Witnesses reported that even before the first window was smashed — and without warning — the police began to indiscriminately fire tear gas, pepper spray, rubber and wooden bullets and concussion grenades. The “police riot,” as Madison County resident Robert Eidus characterized the violence he witnessed, endangered “families with young children, and old women that looked like your grandmother.”
The nonviolent activists in Seattle behaved with an astonishing and encouraging amount of disciplined bravery in the face of police attacks — much like the civil-rights activists who faced vicious dogs, water hoses, chemical weapons, bombs and bullets in the 1960s.
“What worked in Seattle,” Berrey explained, “were those young people who held the line despite police assault. They sat in the streets, locked arm in arm, blocking access to the WTO meeting.”
During the civil-rights movement, angry youth — impatient with the pace and tone of a nonviolent discipline — sometimes disrupted peaceful demonstrations with vandalism, striking out at the symbols of their discontent. Yet Dr. King continued to hold to the belief that nonviolence could “transmute the deep rage of the ghetto into a constructive and creative force … to compel unwilling authorities to yield to the mandates of justice.”
King came to Memphis in 1968, in solidarity with striking sanitation workers (paid less than $2 an hour) who were seeking union recognition from an obdurate city government. King’s presence turned my hometown upside down, unsettling entrenched assumptions about how things were and how they would remain. Comfortable people became frightened people. I remember how quickly the white establishment condemned King as an “outside agitator” and a “troublemaker” when the nonviolent march he led was marred by the vandalism of a relative few, who expressed their anger and frustration by breaking windows, throwing rocks, looting and lighting fires. But in Memphis, as in Seattle, it was the armed and dangerous police who rioted, firing chemical weapons into the crowd of nonviolent citizens, attacking indiscriminately. And in Memphis, as in Seattle, the mainstream press seemed to focus on the vandalism of a few, rather than on the extensive, excessive force used by the police.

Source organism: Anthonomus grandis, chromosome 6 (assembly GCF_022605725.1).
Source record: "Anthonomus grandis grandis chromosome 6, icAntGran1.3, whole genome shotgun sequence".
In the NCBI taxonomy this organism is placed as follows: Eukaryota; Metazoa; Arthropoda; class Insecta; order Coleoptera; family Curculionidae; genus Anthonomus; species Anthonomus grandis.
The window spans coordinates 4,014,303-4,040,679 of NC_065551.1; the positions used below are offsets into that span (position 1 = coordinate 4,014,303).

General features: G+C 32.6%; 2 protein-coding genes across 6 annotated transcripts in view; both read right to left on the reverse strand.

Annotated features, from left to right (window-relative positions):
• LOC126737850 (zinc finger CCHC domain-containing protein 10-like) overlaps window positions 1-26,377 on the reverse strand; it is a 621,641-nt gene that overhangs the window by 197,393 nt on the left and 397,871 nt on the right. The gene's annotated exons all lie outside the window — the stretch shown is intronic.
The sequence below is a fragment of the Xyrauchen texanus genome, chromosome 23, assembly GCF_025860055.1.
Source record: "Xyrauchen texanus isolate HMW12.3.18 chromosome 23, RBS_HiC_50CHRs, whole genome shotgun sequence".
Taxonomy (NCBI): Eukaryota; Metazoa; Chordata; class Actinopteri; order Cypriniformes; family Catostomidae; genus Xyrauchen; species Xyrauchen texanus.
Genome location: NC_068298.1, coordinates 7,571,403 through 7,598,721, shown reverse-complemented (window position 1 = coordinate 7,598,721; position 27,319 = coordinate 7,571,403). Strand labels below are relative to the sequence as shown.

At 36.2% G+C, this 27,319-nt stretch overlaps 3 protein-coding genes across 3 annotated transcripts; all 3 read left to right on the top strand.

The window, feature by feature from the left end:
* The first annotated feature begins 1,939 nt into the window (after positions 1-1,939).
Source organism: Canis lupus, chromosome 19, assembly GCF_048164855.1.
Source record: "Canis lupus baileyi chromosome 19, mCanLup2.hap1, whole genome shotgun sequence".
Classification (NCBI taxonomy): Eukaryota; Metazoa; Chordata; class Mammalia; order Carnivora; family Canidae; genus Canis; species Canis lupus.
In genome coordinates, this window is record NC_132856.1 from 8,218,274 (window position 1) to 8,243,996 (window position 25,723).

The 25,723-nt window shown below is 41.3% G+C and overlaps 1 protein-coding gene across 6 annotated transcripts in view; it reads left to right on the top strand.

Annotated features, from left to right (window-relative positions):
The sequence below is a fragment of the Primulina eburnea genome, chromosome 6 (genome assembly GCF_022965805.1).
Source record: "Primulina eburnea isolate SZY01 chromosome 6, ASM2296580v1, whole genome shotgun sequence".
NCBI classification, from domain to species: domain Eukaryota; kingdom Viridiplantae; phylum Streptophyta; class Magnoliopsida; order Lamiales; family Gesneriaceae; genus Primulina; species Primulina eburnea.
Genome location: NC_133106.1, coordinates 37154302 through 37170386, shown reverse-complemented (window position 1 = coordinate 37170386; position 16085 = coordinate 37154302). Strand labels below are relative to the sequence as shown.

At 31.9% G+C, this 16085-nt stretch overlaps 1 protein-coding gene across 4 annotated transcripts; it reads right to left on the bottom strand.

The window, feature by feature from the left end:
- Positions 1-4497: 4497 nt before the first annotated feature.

In his 1963 “Letter from the Birmingham Jail,” King wrote: “We who engage in nonviolent direct action are not the creators of tension. We merely bring to the surface the hidden tension that is already alive. We bring it out in the open where it can be seen and dealt with. … Injustice must be exposed, with all the tension its exposing creates, to the light of human conscience and the air of national opinion before it can be cured.”
Activists in Seattle who called for a mobilization against global corporate rule succeeded in bringing their concerns to “the light of human conscience and the air of national opinion.” But perhaps the most important outcome of Seattle is that the transforming power of disciplined nonviolence has touched the lives of a new generation of activists, who can apply this powerful strategy for social change to the problems of the 21st century.
“In nonviolence the masses have a weapon which enables a child, a woman, or even a decrepit old man to resist the mightiest government successfully,” Gandhi taught.
Speaking on Dec. 8 at a forum of Asheville participants in the Seattle shutdown, Dane Kuppinger of Katuah Earth First summed up the feeling of most who were there: “In Seattle, the people found in themselves and in each other a power. There is nothing we can’t do. Nothing we can’t stop.”